I can still remember the first time I ate one of my favorite Middle Eastern foods, tabbouleh.
I was a senior at Michigan State University when a group of us girls decided to take a road trip to my home town of Detroit. We paid my grandparents a visit, who were living just down the block from the City Airport on Detroit’s East Side.
Next was lunch at The Gnome, a Lebanese restaurant on Woodward Avenue just across from the Vernors Ginger Ale Bottling Plant. The name came from Gnome, which was proudly displaced on the sign on the Vernors building.
Vernors produced a very gingery carbonated ginger ale that we all believed was the cure-all, good-for-what-ails-you “medicine” of choice, served cold and even hot, and “Woody the Gnome,” named for the wooden barrels the beverage was aged in, was their easily recognizable mascot.
The Family Restaurant
The family of my high school friend and college neighbor, the Zaineas, owned the beloved Detroit restaurant and adjacent bowling alley/dance club for a couple of generations (and still do, I believe). My friend was thrilled that we showed an interest in exploring her family’s culture and the “exotic” food from their restaurant.
We were warmly welcomed by her father, and she introduced us to a Mediterranean platter–Hummus, Stuffed Grape Leaves, Baba Ghanoush, and my favorite, Tabbouleh.
After the mass exodus to the suburbs after 1967 riots and the decline of the auto industry leading to many dads being laid off from work, the streets of Detroit were not a welcoming or safe place even for us adventurous girls. We were too afraid and too broke to venture very far outside our neighborhood. So, I had no idea of the history of The Gnome until I was in my early 20s. I was thrilled that my friend was able to give us a tour of her family’s business.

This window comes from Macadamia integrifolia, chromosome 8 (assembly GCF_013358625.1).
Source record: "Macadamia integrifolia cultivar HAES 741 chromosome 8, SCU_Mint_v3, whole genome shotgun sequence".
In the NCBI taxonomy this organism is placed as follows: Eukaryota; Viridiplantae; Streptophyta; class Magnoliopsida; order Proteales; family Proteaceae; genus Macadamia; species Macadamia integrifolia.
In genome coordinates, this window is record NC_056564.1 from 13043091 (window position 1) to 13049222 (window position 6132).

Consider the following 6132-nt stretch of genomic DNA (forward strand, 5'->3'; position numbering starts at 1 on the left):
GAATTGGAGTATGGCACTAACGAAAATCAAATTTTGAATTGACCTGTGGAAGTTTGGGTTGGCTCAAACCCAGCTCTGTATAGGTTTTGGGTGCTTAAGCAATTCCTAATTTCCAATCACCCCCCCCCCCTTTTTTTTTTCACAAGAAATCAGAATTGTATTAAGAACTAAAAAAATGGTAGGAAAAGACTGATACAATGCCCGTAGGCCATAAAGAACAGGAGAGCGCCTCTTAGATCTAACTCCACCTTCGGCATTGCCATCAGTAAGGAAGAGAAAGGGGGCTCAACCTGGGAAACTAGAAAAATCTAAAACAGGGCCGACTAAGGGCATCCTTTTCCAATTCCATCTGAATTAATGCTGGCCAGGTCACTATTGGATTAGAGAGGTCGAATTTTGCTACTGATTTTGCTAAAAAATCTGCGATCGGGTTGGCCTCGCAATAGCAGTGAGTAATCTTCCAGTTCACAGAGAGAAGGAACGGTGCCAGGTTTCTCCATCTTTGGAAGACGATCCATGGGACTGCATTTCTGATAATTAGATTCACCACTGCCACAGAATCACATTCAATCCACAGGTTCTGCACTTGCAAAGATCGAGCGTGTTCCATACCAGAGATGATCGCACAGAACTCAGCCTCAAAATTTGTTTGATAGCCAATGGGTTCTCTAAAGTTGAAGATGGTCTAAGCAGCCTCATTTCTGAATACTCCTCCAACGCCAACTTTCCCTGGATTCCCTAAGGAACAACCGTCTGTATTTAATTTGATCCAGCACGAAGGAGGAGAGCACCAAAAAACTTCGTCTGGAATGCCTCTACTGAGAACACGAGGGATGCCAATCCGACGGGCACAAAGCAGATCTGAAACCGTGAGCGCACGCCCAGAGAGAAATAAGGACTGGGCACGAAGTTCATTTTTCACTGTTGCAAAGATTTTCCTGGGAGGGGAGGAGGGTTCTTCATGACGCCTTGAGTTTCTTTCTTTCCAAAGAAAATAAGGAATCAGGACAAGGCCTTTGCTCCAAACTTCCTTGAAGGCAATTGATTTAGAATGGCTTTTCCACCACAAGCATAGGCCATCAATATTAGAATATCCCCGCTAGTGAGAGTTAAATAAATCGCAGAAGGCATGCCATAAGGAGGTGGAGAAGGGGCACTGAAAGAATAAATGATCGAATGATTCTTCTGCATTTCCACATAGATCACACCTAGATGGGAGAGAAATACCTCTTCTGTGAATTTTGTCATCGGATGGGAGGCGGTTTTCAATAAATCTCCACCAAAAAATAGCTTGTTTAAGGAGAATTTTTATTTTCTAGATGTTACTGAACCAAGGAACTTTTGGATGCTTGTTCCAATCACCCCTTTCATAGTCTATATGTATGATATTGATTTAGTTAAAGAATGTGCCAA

The The Gnome Restaurant and it’s famous dishes are a past memory. The restaurant is now an entertainment complex in Detroit’s Midtown, called The Majestic. They used have some of the old favorites from the restaurant on their menu, but now the food offering are pizza and the like.
My Tabbouleh Recipe
I’m not sure my recipe is the same as theirs, but it’s still a pretty good one. Perfect for when I need my tabbouleh fix. I whip up a batch on the weekend and it lasts in the fridge for several days.
What I love best is that it can all be made in the food processor when I don’t the chopping mood. Chop, chop and it’s ready to eat.
The Many Healthy Benefits
And you can’t beat the health benefits coming from this little dish.
Parsley is loaded with vitamins C, B12, K and A. Bulgur (or quinoa) is loaded with fiber, protein and iron. All of these nutrients boost your immune system. They keeps your kidneys flushing out toxins and excess fluid, and builds bone and muscle. Sounds good to me.
With all of the natural plant flavonoids in tabbouleh, your risks for cancer, cardiovascular disease and dementia are decreased. WIN-WIN.
I serve this using Aldi’s Naan flat bread heated and cut into triangles for a true Mediterranean feel. Aldi is also selling mini pitas. They’re delicious, too.
- 1 cup bulgur wheat (or quinoa)
- 3-4 tomatoes, seeded and chopped
- ½ small red onion, chopped
- 2 cucumbers, peeled, seeded and chopped
- 3 cloves garlic, minced
- 2 cups chopped fresh parsley
- ⅓ cup fresh mint leaves, chopped
- 2 teaspoons salt
- ½ cup lemon juice
- ½ cup olive oil
- In a medium bowl, PLACE bulgur wheat and COVER with 1 cup of boiling water. SOAK for approximately 30 minutes until water has been absorbed.
- In a mixing bowl, COMBINE the bulgur wheat, tomatoes, cucumbers, onion, garlic, parsley, mint, salt, lemon juice, and olive oil.
- COVER and REFRIGERATE for 5 hours or overnight (even better). Be sure to mix salad before serving as dressing collects at the bottom of the bowl.